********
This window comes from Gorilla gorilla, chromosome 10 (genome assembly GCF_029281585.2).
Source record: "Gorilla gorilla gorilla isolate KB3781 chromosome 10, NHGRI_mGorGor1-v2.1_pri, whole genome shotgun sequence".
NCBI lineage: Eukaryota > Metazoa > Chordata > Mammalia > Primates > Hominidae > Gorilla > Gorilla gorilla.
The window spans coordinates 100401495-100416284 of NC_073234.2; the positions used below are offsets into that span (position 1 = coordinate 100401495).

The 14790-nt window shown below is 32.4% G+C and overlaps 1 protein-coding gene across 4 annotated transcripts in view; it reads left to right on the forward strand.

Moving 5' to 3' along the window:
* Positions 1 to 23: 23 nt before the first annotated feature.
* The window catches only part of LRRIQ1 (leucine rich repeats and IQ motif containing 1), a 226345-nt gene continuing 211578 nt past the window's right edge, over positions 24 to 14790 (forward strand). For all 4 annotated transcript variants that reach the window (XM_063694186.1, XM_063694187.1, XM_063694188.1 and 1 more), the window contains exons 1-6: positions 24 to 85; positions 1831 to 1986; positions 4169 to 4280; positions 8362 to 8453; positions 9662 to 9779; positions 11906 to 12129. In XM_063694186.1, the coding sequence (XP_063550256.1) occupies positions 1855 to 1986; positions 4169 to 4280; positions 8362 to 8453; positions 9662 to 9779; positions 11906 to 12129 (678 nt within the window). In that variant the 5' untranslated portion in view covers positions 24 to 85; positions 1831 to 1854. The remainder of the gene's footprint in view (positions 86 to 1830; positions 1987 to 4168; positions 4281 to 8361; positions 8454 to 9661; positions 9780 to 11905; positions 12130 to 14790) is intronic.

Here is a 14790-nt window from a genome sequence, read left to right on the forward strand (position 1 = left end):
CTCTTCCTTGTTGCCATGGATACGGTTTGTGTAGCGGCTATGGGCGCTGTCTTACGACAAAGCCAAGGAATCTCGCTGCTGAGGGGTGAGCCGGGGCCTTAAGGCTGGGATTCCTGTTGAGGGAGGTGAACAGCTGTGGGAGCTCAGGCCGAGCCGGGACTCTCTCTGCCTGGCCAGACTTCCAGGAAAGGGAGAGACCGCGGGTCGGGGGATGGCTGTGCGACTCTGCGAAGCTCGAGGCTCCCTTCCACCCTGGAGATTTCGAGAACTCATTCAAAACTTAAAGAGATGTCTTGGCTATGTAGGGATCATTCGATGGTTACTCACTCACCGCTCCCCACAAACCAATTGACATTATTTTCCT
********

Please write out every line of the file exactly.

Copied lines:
This window comes from Gorilla gorilla, chromosome 10 (genome assembly GCF_029281585.2).
Source record: "Gorilla gorilla gorilla isolate KB3781 chromosome 10, NHGRI_mGorGor1-v2.1_pri, whole genome shotgun sequence".
NCBI lineage: Eukaryota > Metazoa > Chordata > Mammalia > Primates > Hominidae > Gorilla > Gorilla gorilla.
The window spans coordinates 100401495-100416284 of NC_073234.2; the positions used below are offsets into that span (position 1 = coordinate 100401495).

The 14790-nt window shown below is 32.4% G+C and overlaps 1 protein-coding gene across 4 annotated transcripts in view; it reads left to right on the forward strand.

Moving 5' to 3' along the window:
* Positions 1 to 23: 23 nt before the first annotated feature.
* The window catches only part of LRRIQ1 (leucine rich repeats and IQ motif containing 1), a 226345-nt gene continuing 211578 nt past the window's right edge, over positions 24 to 14790 (forward strand). For all 4 annotated transcript variants that reach the window (XM_063694186.1, XM_063694187.1, XM_063694188.1 and 1 more), the window contains exons 1-6: positions 24 to 85; positions 1831 to 1986; positions 4169 to 4280; positions 8362 to 8453; positions 9662 to 9779; positions 11906 to 12129. In XM_063694186.1, the coding sequence (XP_063550256.1) occupies positions 1855 to 1986; positions 4169 to 4280; positions 8362 to 8453; positions 9662 to 9779; positions 11906 to 12129 (678 nt within the window). In that variant the 5' untranslated portion in view covers positions 24 to 85; positions 1831 to 1854. The remainder of the gene's footprint in view (positions 86 to 1830; positions 1987 to 4168; positions 4281 to 8361; positions 8454 to 9661; positions 9780 to 11905; positions 12130 to 14790) is intronic.

Here is a 14790-nt window from a genome sequence, read left to right on the forward strand (position 1 = left end):
CTCTTCCTTGTTGCCATGGATACGGTTTGTGTAGCGGCTATGGGCGCTGTCTTACGACAAAGCCAAGGAATCTCGCTGCTGAGGGGTGAGCCGGGGCCTTAAGGCTGGGATTCCTGTTGAGGGAGGTGAACAGCTGTGGGAGCTCAGGCCGAGCCGGGACTCTCTCTGCCTGGCCAGACTTCCAGGAAAGGGAGAGACCGCGGGTCGGGGGATGGCTGTGCGACTCTGCGAAGCTCGAGGCTCCCTTCCACCCTGGAGATTTCGAGAACTCATTCAAAACTTAAAGAGATGTCTTGGCTATGTAGGGATCATTCGATGGTTACTCACTCACCGCTCCCCACAAACCAATTGACATTATTTTCCT